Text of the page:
The public learned few new facts from the Orange County district attorney’s (OCDA) press conference this morning justifying the Sept. 22 fatal police shooting of Dillan Tabares in Huntington Beach. Viral cell phone videos of the incident showed much of what happened, leaving the agency’s public disclosure policy with little to reveal. But key questions still remained unanswered.
Who was the Huntington Beach cop? Why did he stop Tabares? What did Tabares pluck from the cop’s utility belt during their struggle on the ground? And most importantly, why did the officer open fire after creating distance from Tabares?
An earlier attempt by the Weekly to learn the cop’s identity through a public record request was rebuffed by the Huntington Beach police department, citing unspecified threats against the officer’s safety. Eric Esparza is named in the OCDA’s eight-page report as the officer involved, but he didn’t talk to investigators, a fact lamented in the report as “regrettable” but inconsequential. “Officer Esparza refused to provide a statement to the Orange County Sheriff’s Department,” assistant district attorney Ebrahim Baytieh said. “That’s not very relevant to us as far as the legality of the contact because police officers are allowed to have consensual contact with civilians when they see them on the streets.”
With Esparza declining to comment, it remains unknown why he approached Tabares that morning near a 7-Eleven by Marina High School. The OCDA released surveillance video from the convenience store showing Tabares, a 27-year-old homeless man, casually walking by the store’s entrance before turning the corner. He looked back a couple times when Esparza’s patrol car pulled to a stop. The officer got out and began walking towards him. A witness told investigators she saw Tabares arguing with Esparza before throwing a punch.
Viral videos show what happened next when Tabares aggressively approached Esparza, who drew his Taser and fired it. The weapon didn’t slow down Tabares down, who proceeded to throw a punch at Esparza. The two wrestled on the ground when Tabares grasped at the cop’s utility belt, taking an object. Esparza drew his weapon, backed away from Tabares and fired seven bullets, striking Tabares five times. The officer’s body-worn camera showed that he was a little bit further than a full parking space from the curb when he shot Tabares.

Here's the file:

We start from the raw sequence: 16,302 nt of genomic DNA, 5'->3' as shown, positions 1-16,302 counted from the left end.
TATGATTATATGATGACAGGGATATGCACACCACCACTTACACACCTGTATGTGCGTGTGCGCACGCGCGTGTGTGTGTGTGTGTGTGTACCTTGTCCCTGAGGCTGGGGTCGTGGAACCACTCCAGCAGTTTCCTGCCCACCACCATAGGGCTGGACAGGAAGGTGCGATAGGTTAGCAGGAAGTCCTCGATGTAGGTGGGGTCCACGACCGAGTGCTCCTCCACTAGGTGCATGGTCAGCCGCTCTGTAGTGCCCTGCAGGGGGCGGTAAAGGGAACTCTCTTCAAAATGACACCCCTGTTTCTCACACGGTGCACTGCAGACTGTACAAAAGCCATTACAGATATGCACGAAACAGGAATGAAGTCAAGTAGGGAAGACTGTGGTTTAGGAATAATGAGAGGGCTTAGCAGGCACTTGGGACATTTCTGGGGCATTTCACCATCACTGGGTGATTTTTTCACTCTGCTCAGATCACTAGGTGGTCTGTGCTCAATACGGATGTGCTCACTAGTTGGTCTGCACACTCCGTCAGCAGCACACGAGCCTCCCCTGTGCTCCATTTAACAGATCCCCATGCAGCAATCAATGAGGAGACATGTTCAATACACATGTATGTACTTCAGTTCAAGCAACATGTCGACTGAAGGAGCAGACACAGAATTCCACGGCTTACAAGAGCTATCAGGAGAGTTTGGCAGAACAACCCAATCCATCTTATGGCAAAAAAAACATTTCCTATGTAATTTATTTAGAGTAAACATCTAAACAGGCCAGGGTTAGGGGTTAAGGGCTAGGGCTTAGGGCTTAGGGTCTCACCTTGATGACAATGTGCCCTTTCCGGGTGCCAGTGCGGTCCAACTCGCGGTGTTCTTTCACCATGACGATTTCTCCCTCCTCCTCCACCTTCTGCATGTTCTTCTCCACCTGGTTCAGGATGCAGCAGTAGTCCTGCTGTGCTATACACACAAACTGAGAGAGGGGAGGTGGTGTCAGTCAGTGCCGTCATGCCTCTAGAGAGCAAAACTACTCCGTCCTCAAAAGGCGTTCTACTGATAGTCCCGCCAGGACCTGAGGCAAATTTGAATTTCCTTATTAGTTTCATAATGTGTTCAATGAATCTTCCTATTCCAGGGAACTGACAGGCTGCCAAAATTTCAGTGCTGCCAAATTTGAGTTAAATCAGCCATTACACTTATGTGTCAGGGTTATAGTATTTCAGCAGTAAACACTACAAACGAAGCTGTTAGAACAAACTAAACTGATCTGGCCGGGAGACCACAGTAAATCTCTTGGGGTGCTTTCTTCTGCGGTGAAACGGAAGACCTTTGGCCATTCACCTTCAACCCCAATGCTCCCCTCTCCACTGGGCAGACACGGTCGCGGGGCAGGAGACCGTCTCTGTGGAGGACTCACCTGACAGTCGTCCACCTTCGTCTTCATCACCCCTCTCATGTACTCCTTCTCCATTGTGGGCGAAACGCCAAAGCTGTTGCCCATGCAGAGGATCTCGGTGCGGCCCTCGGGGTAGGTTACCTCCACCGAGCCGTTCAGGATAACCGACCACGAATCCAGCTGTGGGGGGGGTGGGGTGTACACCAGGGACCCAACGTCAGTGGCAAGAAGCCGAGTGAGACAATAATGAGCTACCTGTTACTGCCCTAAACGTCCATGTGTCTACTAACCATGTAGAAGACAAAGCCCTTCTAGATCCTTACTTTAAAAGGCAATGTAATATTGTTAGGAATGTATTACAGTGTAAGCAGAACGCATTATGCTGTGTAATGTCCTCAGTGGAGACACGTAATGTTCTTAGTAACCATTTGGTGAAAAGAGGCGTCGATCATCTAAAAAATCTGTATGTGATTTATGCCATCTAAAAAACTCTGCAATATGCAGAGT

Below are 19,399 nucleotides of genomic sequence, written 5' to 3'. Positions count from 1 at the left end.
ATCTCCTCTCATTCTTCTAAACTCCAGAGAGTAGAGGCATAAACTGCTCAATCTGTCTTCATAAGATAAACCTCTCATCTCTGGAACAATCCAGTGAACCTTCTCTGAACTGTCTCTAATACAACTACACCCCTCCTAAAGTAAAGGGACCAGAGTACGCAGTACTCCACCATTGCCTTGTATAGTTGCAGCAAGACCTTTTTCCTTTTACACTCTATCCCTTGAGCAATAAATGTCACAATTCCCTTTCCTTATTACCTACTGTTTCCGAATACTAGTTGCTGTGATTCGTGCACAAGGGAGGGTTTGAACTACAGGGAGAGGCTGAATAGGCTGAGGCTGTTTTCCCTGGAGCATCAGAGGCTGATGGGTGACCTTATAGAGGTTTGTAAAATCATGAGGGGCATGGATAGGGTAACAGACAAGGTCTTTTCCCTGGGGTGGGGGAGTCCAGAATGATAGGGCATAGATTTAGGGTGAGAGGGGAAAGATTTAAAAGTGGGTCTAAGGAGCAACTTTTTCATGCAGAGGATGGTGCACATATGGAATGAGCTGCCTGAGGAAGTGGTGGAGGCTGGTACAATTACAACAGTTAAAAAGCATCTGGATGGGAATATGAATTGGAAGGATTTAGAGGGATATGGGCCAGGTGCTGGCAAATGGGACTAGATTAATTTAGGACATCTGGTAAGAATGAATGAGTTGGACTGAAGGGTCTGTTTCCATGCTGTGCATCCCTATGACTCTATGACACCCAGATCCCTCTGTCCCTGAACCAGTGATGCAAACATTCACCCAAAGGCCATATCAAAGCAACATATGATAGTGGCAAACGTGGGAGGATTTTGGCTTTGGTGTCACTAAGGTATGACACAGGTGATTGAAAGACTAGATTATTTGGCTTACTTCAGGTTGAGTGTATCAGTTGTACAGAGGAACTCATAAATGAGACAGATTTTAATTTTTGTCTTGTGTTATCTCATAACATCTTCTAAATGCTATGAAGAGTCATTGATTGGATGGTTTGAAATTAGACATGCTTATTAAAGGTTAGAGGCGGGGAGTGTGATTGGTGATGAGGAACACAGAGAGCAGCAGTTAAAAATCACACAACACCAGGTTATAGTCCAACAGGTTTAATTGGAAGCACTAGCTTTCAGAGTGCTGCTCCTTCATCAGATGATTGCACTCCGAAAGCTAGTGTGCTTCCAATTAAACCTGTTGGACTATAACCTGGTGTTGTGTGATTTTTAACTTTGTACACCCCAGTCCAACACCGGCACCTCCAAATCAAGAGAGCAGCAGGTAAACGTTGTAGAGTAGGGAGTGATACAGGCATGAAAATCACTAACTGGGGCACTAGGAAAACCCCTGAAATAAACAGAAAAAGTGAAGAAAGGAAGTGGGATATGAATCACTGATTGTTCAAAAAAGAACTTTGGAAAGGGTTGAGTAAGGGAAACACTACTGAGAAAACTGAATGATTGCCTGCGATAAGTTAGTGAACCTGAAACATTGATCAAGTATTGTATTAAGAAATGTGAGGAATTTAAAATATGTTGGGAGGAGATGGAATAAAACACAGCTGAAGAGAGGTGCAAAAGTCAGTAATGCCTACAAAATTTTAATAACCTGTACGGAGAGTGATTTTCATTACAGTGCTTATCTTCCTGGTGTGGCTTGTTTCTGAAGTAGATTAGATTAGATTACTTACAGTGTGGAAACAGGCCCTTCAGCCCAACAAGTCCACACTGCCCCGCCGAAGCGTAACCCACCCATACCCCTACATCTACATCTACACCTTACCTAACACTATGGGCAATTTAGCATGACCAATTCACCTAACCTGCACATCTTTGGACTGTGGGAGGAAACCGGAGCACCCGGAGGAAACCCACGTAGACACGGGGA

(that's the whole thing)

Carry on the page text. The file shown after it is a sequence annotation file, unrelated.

Esparza retrieved his radio from the ground and reported the shooting. Tabares grunted faintly before further slumping to the floor. A witness told the cop a 7-Eleven worker had been struck by gunfire, a report that turned out to be false. Officer Delwin Jensen arrived on scene and spoke with Esparza on camera. “He tried to take my gun,” the cop repeatedly said. Baytieh noted during the press conference that Tabares’ DNA was found on Esparza’s belt, including his pistol grip. The unknown object that Tabares snagged and held in his hand before being shot turned out to be the cop’s flashlight. Video footage shows no threatening movements made by Tabares at that time.
Baytieh described Esparza as having two-years experience with the Huntington Beach police department. He served as a combat veteran prior to joining the force. Tabares, too, was a veteran, but fell on hard times including meth use, mental health issues and homelessness after being dishonorably discharged from the Navy. Also, just eight days before the shooting, Tabares had been released from state prison. “In March of 2016, Mr. Tabares was involved in an incident at a Del Taco where he viciously attacked an employee for no reason other than they asked him to leave the location,” Baytieh said. “Our office prosecuted Mr. Tabares. He [pleaded] guilty to felony battery causing serious bodily injury.”
After being released from prison, Tabares failed to check in with a parole agent and a judge declared him to be a “parolee at large” two days before the shooting, information Huntington Beach police didn’t know at the time of the shooting.
District attorney Tony Rackauckas only briefly mentioned an October press conference held by Huntington Beach police where they tied Tabares to the Sept. 19 brutal beating death of 80-year Huntington Beach resident Richard Darland. The two were acquaintances with Darland helping out the homeless young man on occasion. Police chief Robert Handy presented evidence at the time placing Tabares near the crime scene. The Orange County Crime Lab also matched blood stains on Tabares’ pants with Darland’s DNA.
The fatal beating police suspect Tabares carried out happened just three days before the officer-involved shooting, which Baytieh announced will not be prosecuted. “There is no evidence to support a finding that there’s any criminal culpability on the part of officer Esparza,” Baytieh said. “Our office is closing its inquiry into this matter.”
As always, read the report in its entirety online.